A chorbishop is a rank of Christian clergy below bishop. The name chorepiscope or chorepiscopus (pl chorepiscopi) is taken from the Greek Χωρεπίσκοπος and means "rural bishop". In fact, a chorbishop is an honorary prelate, or archpriest, in several of the Eastern Christian Churches, and it should not be confused with the sacramental Order of Bishop.


Chorepiscopi are first mentioned by Eusebius as existing in the second century.[1] In the beginning, it seems the chorepiscopi exercised regular episcopal functions in their rural districts, but from the late third century they were subject to city or metropolitan bishops. The Synod of Ancyra (314) specifically forbade them to ordain deacons or priests. The Council of Sardica (343) decreed that no chorepiscopus should be consecrated where a priest would suffice,[1] and so the chorepiscopi in the Byzantine Church gradually disappeared.[2]

The first mentions of chorepiscopi in the Western church are from the 5th or 6th century, where they were found mainly in Germany (especially Bavaria) and the Frankish lands.[3] In the Western Church, they were treated as auxiliary bishops and operated like archdeacons or vicars general.[4] They gradually disappeared as an office by the 12th century in the West[4] and were replaced by archdeacons to administer subdivisions of a diocese.

In the principality of Kakheti in medieval Georgia, the title of chorepiscopus (k'orepiskoposi or k'orikozi) became secular and was borne by several princes of that province from the early 9th century into the 11th.[5]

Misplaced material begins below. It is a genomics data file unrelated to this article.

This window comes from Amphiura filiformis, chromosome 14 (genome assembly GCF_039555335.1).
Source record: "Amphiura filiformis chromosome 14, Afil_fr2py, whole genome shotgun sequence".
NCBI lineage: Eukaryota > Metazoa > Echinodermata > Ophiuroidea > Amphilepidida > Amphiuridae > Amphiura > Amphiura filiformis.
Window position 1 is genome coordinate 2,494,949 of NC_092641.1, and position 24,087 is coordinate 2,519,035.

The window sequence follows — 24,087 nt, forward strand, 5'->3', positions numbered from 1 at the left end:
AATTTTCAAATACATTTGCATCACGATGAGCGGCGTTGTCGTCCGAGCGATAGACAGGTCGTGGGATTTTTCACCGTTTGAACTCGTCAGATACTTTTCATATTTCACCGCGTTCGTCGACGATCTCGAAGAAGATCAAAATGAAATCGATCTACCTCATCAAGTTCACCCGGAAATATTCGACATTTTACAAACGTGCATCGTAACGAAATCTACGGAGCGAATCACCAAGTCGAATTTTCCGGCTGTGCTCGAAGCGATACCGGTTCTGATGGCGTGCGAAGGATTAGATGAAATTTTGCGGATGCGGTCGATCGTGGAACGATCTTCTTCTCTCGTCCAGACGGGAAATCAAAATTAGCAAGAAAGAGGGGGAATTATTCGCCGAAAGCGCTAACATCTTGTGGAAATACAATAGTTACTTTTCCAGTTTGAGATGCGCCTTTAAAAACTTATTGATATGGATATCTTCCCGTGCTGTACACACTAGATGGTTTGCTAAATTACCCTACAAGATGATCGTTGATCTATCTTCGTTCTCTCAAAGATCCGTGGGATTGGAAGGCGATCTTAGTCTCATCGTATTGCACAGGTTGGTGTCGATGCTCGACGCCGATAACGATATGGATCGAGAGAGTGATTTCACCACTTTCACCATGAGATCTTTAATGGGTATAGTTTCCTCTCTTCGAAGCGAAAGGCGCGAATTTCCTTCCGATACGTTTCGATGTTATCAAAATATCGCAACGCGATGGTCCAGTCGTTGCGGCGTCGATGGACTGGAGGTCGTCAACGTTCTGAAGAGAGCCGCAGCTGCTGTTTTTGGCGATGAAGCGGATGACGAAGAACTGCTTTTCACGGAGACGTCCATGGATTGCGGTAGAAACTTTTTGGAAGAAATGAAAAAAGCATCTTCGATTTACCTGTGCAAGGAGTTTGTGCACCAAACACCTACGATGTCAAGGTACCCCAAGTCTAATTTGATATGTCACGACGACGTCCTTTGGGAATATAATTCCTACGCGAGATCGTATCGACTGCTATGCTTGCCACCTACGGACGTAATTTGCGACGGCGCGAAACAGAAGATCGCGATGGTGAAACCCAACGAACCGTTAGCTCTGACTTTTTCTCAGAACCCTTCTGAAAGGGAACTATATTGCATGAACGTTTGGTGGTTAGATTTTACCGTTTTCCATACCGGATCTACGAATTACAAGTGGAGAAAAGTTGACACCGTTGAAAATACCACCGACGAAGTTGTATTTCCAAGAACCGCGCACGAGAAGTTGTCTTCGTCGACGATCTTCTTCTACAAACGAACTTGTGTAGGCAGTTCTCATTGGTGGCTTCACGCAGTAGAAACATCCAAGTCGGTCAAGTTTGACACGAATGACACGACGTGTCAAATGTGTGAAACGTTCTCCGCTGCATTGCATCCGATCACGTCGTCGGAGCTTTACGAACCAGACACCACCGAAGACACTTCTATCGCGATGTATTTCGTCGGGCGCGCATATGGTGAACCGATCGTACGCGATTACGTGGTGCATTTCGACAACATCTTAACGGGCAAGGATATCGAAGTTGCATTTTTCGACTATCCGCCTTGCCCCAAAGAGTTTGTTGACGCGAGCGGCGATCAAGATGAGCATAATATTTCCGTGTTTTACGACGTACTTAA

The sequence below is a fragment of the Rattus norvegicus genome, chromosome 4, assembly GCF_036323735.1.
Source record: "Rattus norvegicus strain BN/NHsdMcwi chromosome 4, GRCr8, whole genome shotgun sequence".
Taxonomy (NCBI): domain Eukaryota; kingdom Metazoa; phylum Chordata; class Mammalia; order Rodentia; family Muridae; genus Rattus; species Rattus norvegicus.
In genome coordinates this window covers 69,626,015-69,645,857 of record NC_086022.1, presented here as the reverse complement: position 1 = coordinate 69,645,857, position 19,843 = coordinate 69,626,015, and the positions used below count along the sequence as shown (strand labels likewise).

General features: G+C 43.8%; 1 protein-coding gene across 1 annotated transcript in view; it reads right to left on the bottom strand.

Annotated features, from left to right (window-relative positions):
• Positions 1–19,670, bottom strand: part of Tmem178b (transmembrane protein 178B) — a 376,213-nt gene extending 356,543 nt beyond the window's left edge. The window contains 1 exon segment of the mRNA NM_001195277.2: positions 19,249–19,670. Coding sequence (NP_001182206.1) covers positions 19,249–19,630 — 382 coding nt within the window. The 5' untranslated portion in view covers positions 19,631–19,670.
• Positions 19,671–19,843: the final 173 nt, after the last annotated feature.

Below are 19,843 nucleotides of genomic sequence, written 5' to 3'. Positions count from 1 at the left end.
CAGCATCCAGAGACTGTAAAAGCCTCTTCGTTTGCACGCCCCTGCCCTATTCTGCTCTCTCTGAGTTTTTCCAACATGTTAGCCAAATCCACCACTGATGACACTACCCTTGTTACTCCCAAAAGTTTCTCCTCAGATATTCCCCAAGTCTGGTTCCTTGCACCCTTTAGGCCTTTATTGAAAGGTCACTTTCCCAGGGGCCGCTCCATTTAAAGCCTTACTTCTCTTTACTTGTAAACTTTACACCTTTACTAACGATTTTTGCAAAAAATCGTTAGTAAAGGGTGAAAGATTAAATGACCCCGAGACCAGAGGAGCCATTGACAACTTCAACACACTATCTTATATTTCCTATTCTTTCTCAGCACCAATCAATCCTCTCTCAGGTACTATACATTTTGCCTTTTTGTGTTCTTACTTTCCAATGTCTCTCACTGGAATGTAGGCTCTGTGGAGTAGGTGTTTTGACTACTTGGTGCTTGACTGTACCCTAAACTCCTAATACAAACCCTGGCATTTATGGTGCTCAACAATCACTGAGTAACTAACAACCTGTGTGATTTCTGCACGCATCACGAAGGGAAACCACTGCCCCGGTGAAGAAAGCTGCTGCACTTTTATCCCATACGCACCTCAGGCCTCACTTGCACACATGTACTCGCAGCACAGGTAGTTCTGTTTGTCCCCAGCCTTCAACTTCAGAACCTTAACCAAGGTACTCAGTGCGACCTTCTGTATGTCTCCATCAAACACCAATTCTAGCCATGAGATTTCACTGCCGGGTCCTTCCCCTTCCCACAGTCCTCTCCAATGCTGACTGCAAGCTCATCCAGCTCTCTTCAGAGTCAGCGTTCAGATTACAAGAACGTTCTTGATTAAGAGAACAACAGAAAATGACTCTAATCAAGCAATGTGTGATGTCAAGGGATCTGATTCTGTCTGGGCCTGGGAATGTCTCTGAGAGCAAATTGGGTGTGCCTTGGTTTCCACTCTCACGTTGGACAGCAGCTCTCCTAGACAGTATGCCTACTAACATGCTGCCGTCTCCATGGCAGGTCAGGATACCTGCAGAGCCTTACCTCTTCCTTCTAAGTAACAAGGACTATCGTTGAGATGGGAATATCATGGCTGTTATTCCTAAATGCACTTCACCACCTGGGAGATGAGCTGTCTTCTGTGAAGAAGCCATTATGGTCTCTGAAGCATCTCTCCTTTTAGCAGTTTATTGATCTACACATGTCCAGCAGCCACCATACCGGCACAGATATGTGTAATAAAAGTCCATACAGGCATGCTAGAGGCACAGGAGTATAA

Present practice

Both Catholic and Eastern Orthodox churches still have chorbishops. In some Orthodox churches, "chorbishop" is an alternate name for an auxiliary bishop. The Churches of the Syriac tradition—namely the Syriac Orthodox Church, the Assyrian Church of the East, the Syriac Catholic Church, the Maronite Church, the Chaldean Catholic Church, the Indian Orthodox Church, the Syro-Malabar Church, the Syro-Malankara Catholic Church, the Malankara Jacobite Syriac Orthodox Church, and the Malankara Orthodox Syrian Church—also preserve the office, calling it corepiscopa or coorepiscopa. In these churches, the corepiscopa vests almost identically to the bishop and often serves as his representative to various liturgical events to add solemnity.

In the Maronite Church, a chorbishop is similar to but not identical to an auxiliary bishop. Like a bishop, a chorbishop is ordained, and may wear a bishop's vestments including the mitre (hat) and crozier (staff).[6] A Maronite chorbishop can confer minor orders (reader and the subdiaconate), but not the diaconate or priesthood.[7] The role of protosyncellus (vicar general) is often filled by a chorbishop.

See also


  1.  Ott, Michael T. (1913). "Chorepiscopi" . In Herbermann, Charles (ed.). Catholic Encyclopedia. New York: Robert Appleton Company.
  2. Chorbishop? Bishop –
  3. Jean Gaudemet (2000). "Chorepiscopus". Encyclopedia of the Middle Ages. Routledge. p. 294. ISBN 1-57958-282-6.
  4. King, Archdale (1948). "Syrian Rite". The Rites of Eastern Christendom (2nd ed.). Gorgias Press LLC. p. 85. Retrieved May 9, 2014.
  5. Rapp, Stephen H. (2003), Studies in Medieval Georgian Historiography: Early Texts And Eurasian Contexts, p. 397. Peeters Publishers, ISBN 90-429-1318-5
  6. Father Elia of St. Sharbel's named a chorbishop Archived 2006-05-24 at the Wayback Machine. (August 5, 2001) Catholic Post. Accessed 2006-08-20.
  7. Chorbishop visits local Maronite congregation Archived 2006-02-08 at the Wayback Machine (February 5, 2003) Denver Catholic Register. Accessed 2006-08-20.
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